This is a contributor’s blogpost …
Most people you employ to your organization look great on paper. They’ve got degrees coming out of their ears. And yet, when you actually sit them down and find out what they know about working with other people and your business, it turns out to be relatively little.
The problem is that many employees simply don’t have contextual knowledge. They know a lot about their individual role. But they can’t see how they slot into the rest of the organization. Sometimes, this lack of perspective is harmless, but often it is detrimental to your bottom line and the health and safety of the rest of your employees.
Your employees, therefore, need some good old fashioned orientation. They need to understand all the links between the work they do and the people around them. They need to understand how they fit into the larger whole and what they can do to propel your business forwards.
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How Your Business Ranks Alongside Its Competitors
Many business leaders are worried about their workers knowing what life’s like over at other firms because of the risk that an employee will jump ship. But if employees have no idea what products competitors offer and their strengths and weaknesses, then they’ll never be able to make compelling propositions to customers according to infoentrepreneurs.org.
What’s more, businesses shouldn’t fear their staff looking elsewhere for work. After all, if the culture and pay in your company are good, why would they ever leave? The most confident companies actively encourage their employees to interact with other firms. Happy employees are strong brand advocates and can do an enormous amount to improve public perception of your enterprise.
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How Their Role Affects The Rest Of The Organisation
Workers have a tendency towards tunnel vision. And while this might be annoying for entrepreneurs and business leaders, it’s understandable. They care about performing their role as best they can so that they can progress in their careers. They’re not particularly bothered about what’s going on in the wider company since they can just get a job somewhere else if the worse comes to the worst.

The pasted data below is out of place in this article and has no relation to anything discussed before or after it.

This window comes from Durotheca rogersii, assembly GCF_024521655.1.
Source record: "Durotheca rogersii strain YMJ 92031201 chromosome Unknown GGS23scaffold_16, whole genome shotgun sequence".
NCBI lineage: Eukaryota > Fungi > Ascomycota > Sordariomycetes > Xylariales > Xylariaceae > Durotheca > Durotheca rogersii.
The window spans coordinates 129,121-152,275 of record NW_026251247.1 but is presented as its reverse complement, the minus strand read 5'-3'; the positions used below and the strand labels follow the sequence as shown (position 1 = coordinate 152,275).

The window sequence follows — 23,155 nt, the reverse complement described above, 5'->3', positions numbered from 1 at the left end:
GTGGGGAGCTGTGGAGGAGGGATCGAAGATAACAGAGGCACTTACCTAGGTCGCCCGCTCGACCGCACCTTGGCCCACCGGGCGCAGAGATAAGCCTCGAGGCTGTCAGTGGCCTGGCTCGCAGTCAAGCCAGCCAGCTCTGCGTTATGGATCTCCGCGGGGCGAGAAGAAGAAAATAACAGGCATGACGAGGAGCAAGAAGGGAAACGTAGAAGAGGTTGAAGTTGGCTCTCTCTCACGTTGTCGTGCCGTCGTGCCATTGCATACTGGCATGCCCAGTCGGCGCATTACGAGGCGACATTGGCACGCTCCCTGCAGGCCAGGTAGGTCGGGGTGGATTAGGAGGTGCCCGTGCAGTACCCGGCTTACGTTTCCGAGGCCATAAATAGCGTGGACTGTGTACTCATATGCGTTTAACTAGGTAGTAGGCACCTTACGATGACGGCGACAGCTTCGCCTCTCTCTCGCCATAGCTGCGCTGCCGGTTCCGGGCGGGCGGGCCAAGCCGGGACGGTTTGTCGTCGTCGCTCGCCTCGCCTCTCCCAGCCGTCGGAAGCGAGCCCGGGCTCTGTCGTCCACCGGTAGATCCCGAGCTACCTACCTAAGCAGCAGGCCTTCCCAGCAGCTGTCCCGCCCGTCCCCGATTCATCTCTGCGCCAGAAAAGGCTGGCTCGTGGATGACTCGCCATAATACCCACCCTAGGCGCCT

Organizations, however, encounter problems when individuals don’t understand how their actions affect overall goals. Some people know how their work fits into the wider structure of the company, but most people have no idea. The problem is that when people don’t understand how their work affects the rest of the business, they can’t make decisions that will benefit the company as a whole. They don’t have a bird’s eye view, and so they may end up wasting time or doing things in a way that makes it more difficult for their work to be used by others.
How They Can Help The People Around Them
Most employees see their job as just something they do to earn enough money to have a comfortable life. But this kind of attitude can put up artificial barriers between them and their colleagues. They’re not just working with a bunch of robots, they’re working with people whose lives are valuable.
Of course, in today’s modern workplace, it’s not uncommon for people to get gravely ill. Yet the majority of employees wouldn’t know how to administer first aid. Sites like cprnearme.com encourage entrepreneurs to invest in CPR and first aid training for their employees so that they can react quickly if their colleagues fall ill. When it comes to emergency response, most employees don’t know what to do, wasting precious time and putting lives at risk.
How To Solve Customer Problems Immediately
Solving customer problems is something that businesses do all the time. Working together, people in companies can achieve great things. However, when it comes to individual customer problems, most firms aren’t nearly as competent. Clients will often ring up with an issue expecting it to be resolved quickly, only to find that they are getting passed from one department to another.